When you don’t register it federally, or have a common law rights trademark, then you’re only limited to the area where you used that mark and can’t expand.
Having a federally registered trademark also serves to give constructive notice to everyone that you hold and own trademark rights, and no one is allowed to use your mark without your say so.
Another big benefit of a registered trademark is that you can use your federal registration to obtain trademark protection in another country/internationally.
Having a registered trademark also means that you could bring an action in a federal court if someone used your mark without your say-so. And you could potentially get higher amounts and attorney fees due to your federal registration.
Last, but not least, when your trademark is federally registered, you can also use the federal registration symbol ®. However, make sure to not use the ® symbol without having a registered trademark.
How to register your trademark
When you’re ready to register your trademark (a source that identifying goods or services your business provides), and only after you or your attorney conducted a thorough search, the next step would be to file the application.
If you’re a U.S. resident, technically you don’t need an attorney, and can file on your own. However, if you’re a foreign resident trying to register a trademark in the United States, or are a party to a court case, you must be represented by a U.S. licensed trademark attorney.
How to determine your trademark class
Before you start completing the application, there is one additional thing you must know about. That thing is to figure out what class or classes you’re going to file your trademark under.
Depending on what it is you’re trademarking, you might have more than one class you need to file it for. Keep in mind that you have to pay per class.
You can do an online search for the classes at this address.
Remember, a good or service might fall under several different classes, and you’ll do well to include them all (even though it will be expensive).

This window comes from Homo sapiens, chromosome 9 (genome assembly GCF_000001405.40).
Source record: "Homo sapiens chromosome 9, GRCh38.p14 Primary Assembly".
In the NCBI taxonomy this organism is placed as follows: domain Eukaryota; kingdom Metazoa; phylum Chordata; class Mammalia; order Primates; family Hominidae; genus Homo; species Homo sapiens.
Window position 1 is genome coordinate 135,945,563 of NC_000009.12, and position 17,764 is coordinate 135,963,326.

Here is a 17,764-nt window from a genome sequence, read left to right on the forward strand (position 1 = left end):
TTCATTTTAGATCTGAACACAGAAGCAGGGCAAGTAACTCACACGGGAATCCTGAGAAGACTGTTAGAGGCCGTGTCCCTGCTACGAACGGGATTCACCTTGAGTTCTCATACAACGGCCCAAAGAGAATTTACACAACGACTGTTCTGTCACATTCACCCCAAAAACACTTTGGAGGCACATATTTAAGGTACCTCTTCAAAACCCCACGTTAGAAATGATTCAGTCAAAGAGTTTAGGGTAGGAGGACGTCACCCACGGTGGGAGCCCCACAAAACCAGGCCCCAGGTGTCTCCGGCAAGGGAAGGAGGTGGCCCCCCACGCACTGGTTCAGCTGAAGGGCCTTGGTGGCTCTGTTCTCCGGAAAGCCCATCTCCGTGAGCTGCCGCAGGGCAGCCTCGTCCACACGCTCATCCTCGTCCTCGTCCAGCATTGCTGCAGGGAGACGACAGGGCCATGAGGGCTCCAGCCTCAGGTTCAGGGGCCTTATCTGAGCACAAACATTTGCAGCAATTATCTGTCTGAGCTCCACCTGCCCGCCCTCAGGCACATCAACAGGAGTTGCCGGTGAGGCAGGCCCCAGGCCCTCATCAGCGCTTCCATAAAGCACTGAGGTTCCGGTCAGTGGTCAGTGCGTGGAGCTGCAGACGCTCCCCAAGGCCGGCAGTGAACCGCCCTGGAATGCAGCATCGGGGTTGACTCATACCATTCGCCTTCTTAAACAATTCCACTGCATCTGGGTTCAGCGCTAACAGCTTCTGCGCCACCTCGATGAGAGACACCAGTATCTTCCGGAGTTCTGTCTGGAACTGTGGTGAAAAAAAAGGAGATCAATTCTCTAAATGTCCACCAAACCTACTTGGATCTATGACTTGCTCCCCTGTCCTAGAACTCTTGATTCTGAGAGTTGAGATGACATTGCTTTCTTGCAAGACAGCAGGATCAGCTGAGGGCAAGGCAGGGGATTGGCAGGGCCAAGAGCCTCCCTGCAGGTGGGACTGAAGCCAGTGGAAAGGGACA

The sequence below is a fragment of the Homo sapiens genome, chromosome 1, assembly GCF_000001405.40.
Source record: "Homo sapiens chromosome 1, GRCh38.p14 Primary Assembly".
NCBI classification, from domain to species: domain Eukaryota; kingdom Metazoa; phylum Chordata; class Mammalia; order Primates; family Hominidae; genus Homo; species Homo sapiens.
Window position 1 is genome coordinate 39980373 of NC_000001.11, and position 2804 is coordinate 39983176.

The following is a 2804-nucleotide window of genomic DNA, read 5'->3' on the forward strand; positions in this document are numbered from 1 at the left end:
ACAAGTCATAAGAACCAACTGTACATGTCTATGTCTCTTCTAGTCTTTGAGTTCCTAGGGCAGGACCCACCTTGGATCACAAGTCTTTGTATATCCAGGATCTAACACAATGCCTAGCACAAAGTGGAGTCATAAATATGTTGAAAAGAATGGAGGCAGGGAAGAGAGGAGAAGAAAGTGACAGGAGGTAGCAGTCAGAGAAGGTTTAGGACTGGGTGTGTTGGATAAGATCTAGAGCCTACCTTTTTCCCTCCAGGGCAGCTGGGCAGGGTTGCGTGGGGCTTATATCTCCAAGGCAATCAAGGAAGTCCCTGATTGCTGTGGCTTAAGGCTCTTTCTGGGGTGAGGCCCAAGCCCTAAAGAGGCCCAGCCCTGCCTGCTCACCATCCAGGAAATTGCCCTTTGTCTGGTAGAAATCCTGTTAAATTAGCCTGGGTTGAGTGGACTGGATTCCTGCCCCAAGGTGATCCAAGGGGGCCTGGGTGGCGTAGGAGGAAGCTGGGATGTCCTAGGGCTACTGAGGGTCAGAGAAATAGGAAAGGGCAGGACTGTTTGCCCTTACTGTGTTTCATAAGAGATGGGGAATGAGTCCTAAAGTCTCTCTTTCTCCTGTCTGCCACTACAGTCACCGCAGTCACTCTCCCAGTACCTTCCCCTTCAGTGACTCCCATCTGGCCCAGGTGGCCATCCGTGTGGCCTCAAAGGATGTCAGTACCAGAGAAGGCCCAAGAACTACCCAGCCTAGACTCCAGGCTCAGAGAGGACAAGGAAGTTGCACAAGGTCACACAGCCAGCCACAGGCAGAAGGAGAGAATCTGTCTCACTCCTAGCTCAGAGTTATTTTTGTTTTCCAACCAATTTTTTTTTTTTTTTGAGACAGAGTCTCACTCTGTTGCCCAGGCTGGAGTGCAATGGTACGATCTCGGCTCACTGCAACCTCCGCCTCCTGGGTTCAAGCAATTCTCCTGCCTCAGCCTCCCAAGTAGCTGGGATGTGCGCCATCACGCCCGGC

Aside from using the web address above for searching classes, make sure to also check the updates that USPTO makes on their website. Here is where you need to go to check the 2019 updates for classes that also include explanations.
How to file the trademark application
The USPTO had two methods for filling out your application and submitting it: 1) filing a physical paper application by sending it in the mail; and 2) filing an online application.
However, as of the time of writing this book, there is a new update that will become the law starting December 21, 2019.
Under the new rule, all trademark registration applications, with very few and limited exceptions, must be filed electronically by using the online application. This is a good thing. Online filing is easier, faster, and more accurate.
Furthermore, when you’re filing for the first time, the online application process is helpful because you can always click on the active hyperlinks and get help, explanation as to what you’re supposed to be doing.
To file your application online, you need to click here.
Once there, scroll down and select the form that is appropriate for your situation.
If you’re filing for trademark registration for the first time, then you’ll need to click on the Initial Application forms to get to the actual page from where you have to make a selection as to which application you’re filing: TEAS Plus, TEAS RF, or TEAS Regular.